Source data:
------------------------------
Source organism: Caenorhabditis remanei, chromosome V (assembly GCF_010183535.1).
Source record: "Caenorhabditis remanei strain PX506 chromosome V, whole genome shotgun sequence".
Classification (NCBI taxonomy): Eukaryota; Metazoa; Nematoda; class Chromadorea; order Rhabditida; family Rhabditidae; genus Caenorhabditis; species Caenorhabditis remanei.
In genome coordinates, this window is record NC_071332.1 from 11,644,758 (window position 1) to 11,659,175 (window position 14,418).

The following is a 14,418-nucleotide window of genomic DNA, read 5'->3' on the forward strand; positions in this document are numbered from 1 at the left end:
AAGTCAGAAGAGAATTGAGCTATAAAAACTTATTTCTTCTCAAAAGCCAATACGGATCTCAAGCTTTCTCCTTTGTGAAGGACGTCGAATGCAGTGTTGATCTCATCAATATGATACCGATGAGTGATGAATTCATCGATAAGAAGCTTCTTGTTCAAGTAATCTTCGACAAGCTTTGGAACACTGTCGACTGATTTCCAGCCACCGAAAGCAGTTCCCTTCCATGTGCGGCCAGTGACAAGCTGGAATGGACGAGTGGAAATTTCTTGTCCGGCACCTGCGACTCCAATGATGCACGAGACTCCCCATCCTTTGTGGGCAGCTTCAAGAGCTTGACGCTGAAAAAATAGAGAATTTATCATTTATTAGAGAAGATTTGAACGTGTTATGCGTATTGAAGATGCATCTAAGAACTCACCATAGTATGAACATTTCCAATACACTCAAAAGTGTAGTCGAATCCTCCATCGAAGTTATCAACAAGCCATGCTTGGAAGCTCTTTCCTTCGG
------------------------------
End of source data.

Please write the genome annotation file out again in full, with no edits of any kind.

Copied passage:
Source organism: Caenorhabditis remanei, chromosome V (assembly GCF_010183535.1).
Source record: "Caenorhabditis remanei strain PX506 chromosome V, whole genome shotgun sequence".
Classification (NCBI taxonomy): Eukaryota; Metazoa; Nematoda; class Chromadorea; order Rhabditida; family Rhabditidae; genus Caenorhabditis; species Caenorhabditis remanei.
In genome coordinates, this window is record NC_071332.1 from 11,644,758 (window position 1) to 11,659,175 (window position 14,418).

The following is a 14,418-nucleotide window of genomic DNA, read 5'->3' on the forward strand; positions in this document are numbered from 1 at the left end:
AAGTCAGAAGAGAATTGAGCTATAAAAACTTATTTCTTCTCAAAAGCCAATACGGATCTCAAGCTTTCTCCTTTGTGAAGGACGTCGAATGCAGTGTTGATCTCATCAATATGATACCGATGAGTGATGAATTCATCGATAAGAAGCTTCTTGTTCAAGTAATCTTCGACAAGCTTTGGAACACTGTCGACTGATTTCCAGCCACCGAAAGCAGTTCCCTTCCATGTGCGGCCAGTGACAAGCTGGAATGGACGAGTGGAAATTTCTTGTCCGGCACCTGCGACTCCAATGATGCACGAGACTCCCCATCCTTTGTGGGCAGCTTCAAGAGCTTGACGCTGAAAAAATAGAGAATTTATCATTTATTAGAGAAGATTTGAACGTGTTATGCGTATTGAAGATGCATCTAAGAACTCACCATAGTATGAACATTTCCAATACACTCAAAAGTGTAGTCGAATCCTCCATCGAAGTTATCAACAAGCCATGCTTGGAAGCTCTTTCCTTCGG